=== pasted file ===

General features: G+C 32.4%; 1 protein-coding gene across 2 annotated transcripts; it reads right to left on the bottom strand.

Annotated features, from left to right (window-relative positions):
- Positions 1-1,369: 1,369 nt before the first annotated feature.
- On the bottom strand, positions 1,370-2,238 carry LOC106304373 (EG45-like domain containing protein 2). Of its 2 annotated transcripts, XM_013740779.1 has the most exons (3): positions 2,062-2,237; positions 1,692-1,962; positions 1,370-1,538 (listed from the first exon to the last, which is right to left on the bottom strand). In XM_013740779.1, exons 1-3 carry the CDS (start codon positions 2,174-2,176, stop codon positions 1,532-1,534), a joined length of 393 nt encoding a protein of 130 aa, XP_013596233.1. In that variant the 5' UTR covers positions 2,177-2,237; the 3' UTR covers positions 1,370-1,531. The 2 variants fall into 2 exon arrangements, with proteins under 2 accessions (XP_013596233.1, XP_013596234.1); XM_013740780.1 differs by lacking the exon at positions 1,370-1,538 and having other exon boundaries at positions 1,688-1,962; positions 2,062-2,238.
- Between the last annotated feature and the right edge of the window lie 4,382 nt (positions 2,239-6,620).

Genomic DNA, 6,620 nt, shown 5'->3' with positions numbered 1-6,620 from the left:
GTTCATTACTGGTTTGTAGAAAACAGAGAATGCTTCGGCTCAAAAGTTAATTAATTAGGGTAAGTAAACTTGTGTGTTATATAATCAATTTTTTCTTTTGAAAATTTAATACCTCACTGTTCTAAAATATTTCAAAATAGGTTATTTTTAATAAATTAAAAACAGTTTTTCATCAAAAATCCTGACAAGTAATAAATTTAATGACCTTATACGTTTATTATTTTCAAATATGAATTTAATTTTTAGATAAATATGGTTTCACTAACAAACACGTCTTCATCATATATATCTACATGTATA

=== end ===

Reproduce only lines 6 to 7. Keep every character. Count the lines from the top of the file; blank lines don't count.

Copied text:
Genomic DNA, 6,620 nt, shown 5'->3' with positions numbered 1-6,620 from the left:
GTTCATTACTGGTTTGTAGAAAACAGAGAATGCTTCGGCTCAAAAGTTAATTAATTAGGGTAAGTAAACTTGTGTGTTATATAATCAATTTTTTCTTTTGAAAATTTAATACCTCACTGTTCTAAAATATTTCAAAATAGGTTATTTTTAATAAATTAAAAACAGTTTTTCATCAAAAATCCTGACAAGTAATAAATTTAATGACCTTATACGTTTATTATTTTCAAATATGAATTTAATTTTTAGATAAATATGGTTTCACTAACAAACACGTCTTCATCATATATATCTACATGTATA